Sheppard is enshrined in Wild Infamy for being yet another first-round bust. He had quite a bit more skill than Gillies, though, scoring 30 goals and 84 points during his draft year in the QMJHL. He flamed out of the Wild pretty quick, finding his way out of the organization by age-22. Michael Russo recently gave a glimpse as to why, recounting a story of Jacques Lemaire getting mad at him for eating ice cream after a game on his podcast. But let’s face it, if any of us had a choice between listening to Grandpa talk about the Left Wing Lock for the eight-thousandth time or eating ice cream, we’d all be joining Sheppard for a pint of Cherry Garcia.
Besides, who else was the Wild going to pick ninth overall in the pretty bad 2006 Draft? History doesn’t change much if the Wild picked Michael Frolik, Bryan Little, or Chris Stewart instead. 5’11” Claude Giroux (22nd overall) wasn’t walking through that door, and we all know it.
Many fans will say that the original sin of Risberough, Minnesota’s first GM, was to try to field a competitive team rather than tank for high picks. It might have been better, sure, but the Wild advanced to their only Conference Final under Risebrough’s plan, and tanking sure didn’t work out for their expansion contemporaries in the Columbus Blue Jackets or Atlanta Thrashers.
No, the real sin of Risberough’s tenure was not being able to adapt to the New NHL. In a game quickly centering speed and skill, Risebrough doubled down on defense and toughness, acquiring a never-ending string of enforcers and slow defensemen. That and a staggering run of ineptitude at the draft mid-decade left Minnesota completely bereft of talent when he was fired. Early success aside, you can’t leave the organization in such disarray and expect to be pardoned here.
Chuck Fletcher (@stateofstats)
Fletcher came into clean up that mess, and from the ashes rose the most mediocre phoenix the NHL has ever seen. Fletcher’s teams made the playoffs six years in a row after signing Parise and Suter but only advanced to the second round twice, winning just two games in those excursions.
Fletcher’s faults are many. He absolutely left the cupboard bare with unremarkable trades for Hanzal, Moulson, and Stewart. Fletcher allowed Yeo to stunt the development of many of his young players for far too long. He couldn’t manage the salary cap to save his life.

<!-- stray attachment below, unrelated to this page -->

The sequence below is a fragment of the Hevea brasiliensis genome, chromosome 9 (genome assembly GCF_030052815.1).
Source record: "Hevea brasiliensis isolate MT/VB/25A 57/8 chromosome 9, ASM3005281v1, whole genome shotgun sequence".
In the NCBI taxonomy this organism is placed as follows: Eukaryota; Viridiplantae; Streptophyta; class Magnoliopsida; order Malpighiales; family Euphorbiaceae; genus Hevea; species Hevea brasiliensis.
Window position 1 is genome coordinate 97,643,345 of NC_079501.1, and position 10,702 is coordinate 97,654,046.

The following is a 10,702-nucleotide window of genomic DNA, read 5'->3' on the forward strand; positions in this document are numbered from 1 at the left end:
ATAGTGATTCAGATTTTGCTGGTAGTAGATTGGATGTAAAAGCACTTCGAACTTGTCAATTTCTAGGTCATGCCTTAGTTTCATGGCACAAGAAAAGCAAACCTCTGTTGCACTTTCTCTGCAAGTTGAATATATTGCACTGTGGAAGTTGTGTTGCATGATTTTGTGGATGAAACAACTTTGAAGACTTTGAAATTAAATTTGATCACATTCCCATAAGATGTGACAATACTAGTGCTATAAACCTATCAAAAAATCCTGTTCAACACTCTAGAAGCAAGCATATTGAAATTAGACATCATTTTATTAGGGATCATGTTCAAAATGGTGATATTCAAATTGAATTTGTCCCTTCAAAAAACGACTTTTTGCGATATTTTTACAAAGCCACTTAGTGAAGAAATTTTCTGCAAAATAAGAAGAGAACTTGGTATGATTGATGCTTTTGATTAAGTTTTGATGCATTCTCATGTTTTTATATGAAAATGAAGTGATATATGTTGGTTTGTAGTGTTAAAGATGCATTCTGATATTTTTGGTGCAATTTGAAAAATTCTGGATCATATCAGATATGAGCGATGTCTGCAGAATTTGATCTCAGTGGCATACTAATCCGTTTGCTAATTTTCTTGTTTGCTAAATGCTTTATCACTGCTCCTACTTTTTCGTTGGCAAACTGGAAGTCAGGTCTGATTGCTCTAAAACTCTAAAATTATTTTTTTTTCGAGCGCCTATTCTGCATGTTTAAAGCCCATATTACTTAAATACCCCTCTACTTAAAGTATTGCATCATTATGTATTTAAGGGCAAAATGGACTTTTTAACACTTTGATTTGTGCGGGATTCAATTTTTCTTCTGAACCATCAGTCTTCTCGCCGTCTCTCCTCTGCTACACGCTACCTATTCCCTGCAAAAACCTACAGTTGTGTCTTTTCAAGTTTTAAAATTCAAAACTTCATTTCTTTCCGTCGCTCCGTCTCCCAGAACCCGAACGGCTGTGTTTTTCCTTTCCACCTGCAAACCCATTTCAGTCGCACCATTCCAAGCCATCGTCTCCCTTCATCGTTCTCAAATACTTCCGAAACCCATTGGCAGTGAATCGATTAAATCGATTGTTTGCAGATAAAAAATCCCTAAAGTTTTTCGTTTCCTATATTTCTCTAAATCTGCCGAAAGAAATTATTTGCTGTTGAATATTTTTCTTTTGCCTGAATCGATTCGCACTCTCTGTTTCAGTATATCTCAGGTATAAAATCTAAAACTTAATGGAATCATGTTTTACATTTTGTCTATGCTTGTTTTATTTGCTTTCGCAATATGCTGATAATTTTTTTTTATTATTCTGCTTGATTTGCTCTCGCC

But there’s a lot of good in there, too. Jared Spurgeon, Jonas Brodin, Matt Dumba, Kirill Kaprizov, and Joel Eriksson Ek are all part of his legacy in St. Paul. Spurgeon and Eric Staal are two of the three best free-agent signings in team history. Their drafting didn’t yield a superstar until too late, but their track record was very solid. The good more than outweighs the bad.
There’s revisionist history with Paul Fenton. Kevin Fiala vindicated the 1-for-1 trade with Mikael Granlund. Dean Evason has a sparkling record as the Wild’s coach. Matt Boldy looks like a super prospect. Even the Mats Zuccarello signing looks okay now.
Let’s not fool ourselves, though. This is the same guy who flipped Nino Niederreiter for Victor Rask. He laid an egg with the Charlie Coyle trade. Drafting Filip Johansson was baffling at the time, and he turned out to not even be the best right-handed Swedish defenseman to go in the mid-to-late 20s in 2018’s draft. He alienated basically everyone in the organization and was on his way to losing Spurgeon. Only divine intervention stopped him from trading Jason Zucker for peanuts.
Even his crowning achievement, the Fiala trade, is about to be undone by his own hand. He traded for a game-breaking player, then hand-picked his next coach to be someone who clashes with his star player and is about to run him out of town. It’s a Fentonian Tragedy.
There is no revisionist history here. Fenton was a Turkey then, and he’s a Turkey now.